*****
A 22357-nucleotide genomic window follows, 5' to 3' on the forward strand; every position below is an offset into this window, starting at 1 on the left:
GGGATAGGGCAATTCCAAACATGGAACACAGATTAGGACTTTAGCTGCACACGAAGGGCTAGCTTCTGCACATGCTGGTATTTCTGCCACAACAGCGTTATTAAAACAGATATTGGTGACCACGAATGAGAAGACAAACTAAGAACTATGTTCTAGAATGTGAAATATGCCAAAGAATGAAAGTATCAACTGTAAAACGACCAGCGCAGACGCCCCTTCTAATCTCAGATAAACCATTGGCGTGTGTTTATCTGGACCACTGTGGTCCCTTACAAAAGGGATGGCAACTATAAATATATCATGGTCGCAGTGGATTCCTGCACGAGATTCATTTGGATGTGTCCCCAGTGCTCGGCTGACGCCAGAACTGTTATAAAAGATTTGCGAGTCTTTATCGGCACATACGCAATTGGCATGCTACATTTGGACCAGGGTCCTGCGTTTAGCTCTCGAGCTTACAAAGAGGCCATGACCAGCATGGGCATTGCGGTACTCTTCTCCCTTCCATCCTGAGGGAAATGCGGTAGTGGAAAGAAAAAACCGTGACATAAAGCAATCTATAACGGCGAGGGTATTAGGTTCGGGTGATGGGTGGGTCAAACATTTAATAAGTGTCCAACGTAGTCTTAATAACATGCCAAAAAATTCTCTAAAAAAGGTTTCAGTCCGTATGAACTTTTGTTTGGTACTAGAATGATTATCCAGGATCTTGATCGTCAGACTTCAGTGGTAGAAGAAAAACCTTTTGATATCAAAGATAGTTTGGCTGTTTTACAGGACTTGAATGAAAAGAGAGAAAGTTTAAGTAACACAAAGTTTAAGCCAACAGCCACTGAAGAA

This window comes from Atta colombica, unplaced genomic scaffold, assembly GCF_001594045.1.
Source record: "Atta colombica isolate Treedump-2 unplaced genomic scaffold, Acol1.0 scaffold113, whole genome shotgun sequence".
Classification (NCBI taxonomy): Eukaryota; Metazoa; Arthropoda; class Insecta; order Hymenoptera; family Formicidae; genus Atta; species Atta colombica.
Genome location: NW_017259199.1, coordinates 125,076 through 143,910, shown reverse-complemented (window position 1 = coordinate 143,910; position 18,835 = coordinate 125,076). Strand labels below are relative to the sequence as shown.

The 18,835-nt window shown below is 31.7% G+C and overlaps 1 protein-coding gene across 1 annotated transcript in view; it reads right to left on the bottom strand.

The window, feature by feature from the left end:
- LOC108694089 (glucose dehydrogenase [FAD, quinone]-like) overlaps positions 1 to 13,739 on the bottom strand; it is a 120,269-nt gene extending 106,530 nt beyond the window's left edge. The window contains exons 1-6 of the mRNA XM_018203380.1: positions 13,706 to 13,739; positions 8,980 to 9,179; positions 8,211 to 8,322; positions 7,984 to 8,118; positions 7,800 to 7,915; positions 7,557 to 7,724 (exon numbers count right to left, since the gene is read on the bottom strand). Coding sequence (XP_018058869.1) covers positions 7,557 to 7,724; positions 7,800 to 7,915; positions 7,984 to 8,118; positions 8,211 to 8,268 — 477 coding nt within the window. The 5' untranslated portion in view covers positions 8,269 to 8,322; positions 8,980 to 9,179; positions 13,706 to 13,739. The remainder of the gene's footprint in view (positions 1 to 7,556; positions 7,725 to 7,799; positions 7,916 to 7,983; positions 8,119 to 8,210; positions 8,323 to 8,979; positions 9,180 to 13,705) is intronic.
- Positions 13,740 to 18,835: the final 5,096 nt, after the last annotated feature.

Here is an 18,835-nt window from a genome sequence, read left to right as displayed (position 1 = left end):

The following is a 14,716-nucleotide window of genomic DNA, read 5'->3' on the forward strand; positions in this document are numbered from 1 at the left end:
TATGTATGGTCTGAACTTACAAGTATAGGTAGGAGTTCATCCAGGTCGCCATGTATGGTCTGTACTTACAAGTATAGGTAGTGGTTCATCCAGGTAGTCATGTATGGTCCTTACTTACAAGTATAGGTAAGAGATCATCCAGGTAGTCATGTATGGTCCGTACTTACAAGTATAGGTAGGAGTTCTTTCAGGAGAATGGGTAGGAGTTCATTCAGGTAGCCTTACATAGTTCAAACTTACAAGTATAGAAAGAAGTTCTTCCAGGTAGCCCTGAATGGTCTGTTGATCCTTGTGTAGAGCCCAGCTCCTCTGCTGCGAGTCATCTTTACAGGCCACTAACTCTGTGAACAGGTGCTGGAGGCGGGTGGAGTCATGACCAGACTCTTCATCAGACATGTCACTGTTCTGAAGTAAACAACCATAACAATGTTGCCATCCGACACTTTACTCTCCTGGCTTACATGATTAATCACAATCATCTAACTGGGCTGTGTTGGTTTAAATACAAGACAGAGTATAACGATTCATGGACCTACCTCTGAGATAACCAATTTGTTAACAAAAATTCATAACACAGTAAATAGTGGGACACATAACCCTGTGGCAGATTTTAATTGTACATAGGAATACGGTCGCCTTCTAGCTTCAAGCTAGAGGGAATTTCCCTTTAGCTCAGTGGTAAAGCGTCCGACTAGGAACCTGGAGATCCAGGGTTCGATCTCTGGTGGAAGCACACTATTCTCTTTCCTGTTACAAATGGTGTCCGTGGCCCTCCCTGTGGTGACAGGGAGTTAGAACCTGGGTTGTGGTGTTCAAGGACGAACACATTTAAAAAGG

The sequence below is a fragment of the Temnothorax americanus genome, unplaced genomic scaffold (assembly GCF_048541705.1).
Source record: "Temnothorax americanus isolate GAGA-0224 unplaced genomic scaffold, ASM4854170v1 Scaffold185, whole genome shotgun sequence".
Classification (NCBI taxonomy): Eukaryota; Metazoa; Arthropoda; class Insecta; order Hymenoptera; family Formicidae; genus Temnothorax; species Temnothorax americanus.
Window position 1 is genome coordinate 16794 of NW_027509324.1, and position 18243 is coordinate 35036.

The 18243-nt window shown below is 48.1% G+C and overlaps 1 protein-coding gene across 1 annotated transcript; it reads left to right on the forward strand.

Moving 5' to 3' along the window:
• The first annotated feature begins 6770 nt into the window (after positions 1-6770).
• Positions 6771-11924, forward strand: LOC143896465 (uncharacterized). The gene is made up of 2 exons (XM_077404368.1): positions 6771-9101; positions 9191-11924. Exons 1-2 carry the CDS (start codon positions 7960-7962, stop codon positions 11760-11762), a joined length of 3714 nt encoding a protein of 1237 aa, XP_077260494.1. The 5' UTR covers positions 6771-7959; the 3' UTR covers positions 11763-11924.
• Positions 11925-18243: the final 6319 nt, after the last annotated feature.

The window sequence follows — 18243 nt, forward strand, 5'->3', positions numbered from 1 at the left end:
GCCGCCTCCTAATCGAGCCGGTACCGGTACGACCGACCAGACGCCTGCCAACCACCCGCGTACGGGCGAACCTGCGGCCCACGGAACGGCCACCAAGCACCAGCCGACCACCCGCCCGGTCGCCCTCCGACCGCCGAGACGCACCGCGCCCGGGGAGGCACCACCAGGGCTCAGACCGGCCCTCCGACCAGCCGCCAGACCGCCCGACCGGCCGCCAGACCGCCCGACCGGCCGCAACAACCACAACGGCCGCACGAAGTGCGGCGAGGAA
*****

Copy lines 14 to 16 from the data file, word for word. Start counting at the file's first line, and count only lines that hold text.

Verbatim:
The sequence below is a fragment of the Temnothorax americanus genome, unplaced genomic scaffold (assembly GCF_048541705.1).
Source record: "Temnothorax americanus isolate GAGA-0224 unplaced genomic scaffold, ASM4854170v1 Scaffold185, whole genome shotgun sequence".
Classification (NCBI taxonomy): Eukaryota; Metazoa; Arthropoda; class Insecta; order Hymenoptera; family Formicidae; genus Temnothorax; species Temnothorax americanus.